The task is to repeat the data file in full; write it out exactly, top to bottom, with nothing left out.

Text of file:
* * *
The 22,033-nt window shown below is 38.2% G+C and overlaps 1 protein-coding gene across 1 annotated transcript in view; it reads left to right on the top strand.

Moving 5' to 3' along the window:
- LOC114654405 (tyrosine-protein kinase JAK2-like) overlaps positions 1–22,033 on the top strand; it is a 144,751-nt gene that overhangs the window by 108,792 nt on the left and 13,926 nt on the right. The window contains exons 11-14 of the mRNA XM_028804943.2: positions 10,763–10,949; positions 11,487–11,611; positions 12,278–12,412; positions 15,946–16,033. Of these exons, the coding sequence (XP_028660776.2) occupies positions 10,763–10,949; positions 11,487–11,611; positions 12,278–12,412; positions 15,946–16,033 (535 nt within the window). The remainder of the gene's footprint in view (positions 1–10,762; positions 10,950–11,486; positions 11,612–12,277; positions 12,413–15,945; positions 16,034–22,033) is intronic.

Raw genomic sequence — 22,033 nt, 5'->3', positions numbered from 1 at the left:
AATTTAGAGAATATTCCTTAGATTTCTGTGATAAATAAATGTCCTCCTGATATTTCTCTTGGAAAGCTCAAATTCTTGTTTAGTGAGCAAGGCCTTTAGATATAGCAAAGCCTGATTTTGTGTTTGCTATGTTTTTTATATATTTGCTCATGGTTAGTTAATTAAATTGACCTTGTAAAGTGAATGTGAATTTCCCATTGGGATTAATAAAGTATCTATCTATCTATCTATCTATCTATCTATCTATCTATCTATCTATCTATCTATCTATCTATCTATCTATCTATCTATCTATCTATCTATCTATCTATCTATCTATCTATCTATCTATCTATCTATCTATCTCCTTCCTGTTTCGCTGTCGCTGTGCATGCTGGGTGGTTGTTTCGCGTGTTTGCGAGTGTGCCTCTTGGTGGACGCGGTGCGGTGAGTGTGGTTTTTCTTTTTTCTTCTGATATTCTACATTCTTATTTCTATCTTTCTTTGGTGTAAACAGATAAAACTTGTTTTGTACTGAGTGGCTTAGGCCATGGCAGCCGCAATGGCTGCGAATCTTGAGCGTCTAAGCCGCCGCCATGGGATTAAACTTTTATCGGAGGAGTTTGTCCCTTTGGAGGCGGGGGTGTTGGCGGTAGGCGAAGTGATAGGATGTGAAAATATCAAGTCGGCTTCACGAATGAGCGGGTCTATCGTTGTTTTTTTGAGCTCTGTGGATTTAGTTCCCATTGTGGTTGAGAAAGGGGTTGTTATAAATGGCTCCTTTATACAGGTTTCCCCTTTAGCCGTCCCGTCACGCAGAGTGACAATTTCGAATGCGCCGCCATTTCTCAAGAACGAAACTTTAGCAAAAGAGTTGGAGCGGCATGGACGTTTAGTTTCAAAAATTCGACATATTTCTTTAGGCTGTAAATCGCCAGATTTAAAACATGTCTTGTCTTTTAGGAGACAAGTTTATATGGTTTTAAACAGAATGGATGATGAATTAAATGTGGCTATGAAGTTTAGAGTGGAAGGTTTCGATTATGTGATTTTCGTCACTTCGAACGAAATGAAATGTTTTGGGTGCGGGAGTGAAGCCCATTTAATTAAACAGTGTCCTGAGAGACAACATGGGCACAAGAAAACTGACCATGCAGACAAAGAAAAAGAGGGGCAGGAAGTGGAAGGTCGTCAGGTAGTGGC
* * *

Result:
The 22,033-nt window shown below is 38.2% G+C and overlaps 1 protein-coding gene across 1 annotated transcript in view; it reads left to right on the top strand.

Moving 5' to 3' along the window:
- LOC114654405 (tyrosine-protein kinase JAK2-like) overlaps positions 1–22,033 on the top strand; it is a 144,751-nt gene that overhangs the window by 108,792 nt on the left and 13,926 nt on the right. The window contains exons 11-14 of the mRNA XM_028804943.2: positions 10,763–10,949; positions 11,487–11,611; positions 12,278–12,412; positions 15,946–16,033. Of these exons, the coding sequence (XP_028660776.2) occupies positions 10,763–10,949; positions 11,487–11,611; positions 12,278–12,412; positions 15,946–16,033 (535 nt within the window). The remainder of the gene's footprint in view (positions 1–10,762; positions 10,950–11,486; positions 11,612–12,277; positions 12,413–15,945; positions 16,034–22,033) is intronic.

Raw genomic sequence — 22,033 nt, 5'->3', positions numbered from 1 at the left:
AATTTAGAGAATATTCCTTAGATTTCTGTGATAAATAAATGTCCTCCTGATATTTCTCTTGGAAAGCTCAAATTCTTGTTTAGTGAGCAAGGCCTTTAGATATAGCAAAGCCTGATTTTGTGTTTGCTATGTTTTTTATATATTTGCTCATGGTTAGTTAATTAAATTGACCTTGTAAAGTGAATGTGAATTTCCCATTGGGATTAATAAAGTATCTATCTATCTATCTATCTATCTATCTATCTATCTATCTATCTATCTATCTATCTATCTATCTATCTATCTATCTATCTATCTATCTATCTATCTATCTATCTATCTATCTATCTATCTATCTATCTATCTCCTTCCTGTTTCGCTGTCGCTGTGCATGCTGGGTGGTTGTTTCGCGTGTTTGCGAGTGTGCCTCTTGGTGGACGCGGTGCGGTGAGTGTGGTTTTTCTTTTTTCTTCTGATATTCTACATTCTTATTTCTATCTTTCTTTGGTGTAAACAGATAAAACTTGTTTTGTACTGAGTGGCTTAGGCCATGGCAGCCGCAATGGCTGCGAATCTTGAGCGTCTAAGCCGCCGCCATGGGATTAAACTTTTATCGGAGGAGTTTGTCCCTTTGGAGGCGGGGGTGTTGGCGGTAGGCGAAGTGATAGGATGTGAAAATATCAAGTCGGCTTCACGAATGAGCGGGTCTATCGTTGTTTTTTTGAGCTCTGTGGATTTAGTTCCCATTGTGGTTGAGAAAGGGGTTGTTATAAATGGCTCCTTTATACAGGTTTCCCCTTTAGCCGTCCCGTCACGCAGAGTGACAATTTCGAATGCGCCGCCATTTCTCAAGAACGAAACTTTAGCAAAAGAGTTGGAGCGGCATGGACGTTTAGTTTCAAAAATTCGACATATTTCTTTAGGCTGTAAATCGCCAGATTTAAAACATGTCTTGTCTTTTAGGAGACAAGTTTATATGGTTTTAAACAGAATGGATGATGAATTAAATGTGGCTATGAAGTTTAGAGTGGAAGGTTTCGATTATGTGATTTTCGTCACTTCGAACGAAATGAAATGTTTTGGGTGCGGGAGTGAAGCCCATTTAATTAAACAGTGTCCTGAGAGACAACATGGGCACAAGAAAACTGACCATGCAGACAAAGAAAAAGAGGGGCAGGAAGTGGAAGGTCGTCAGGTAGTGGC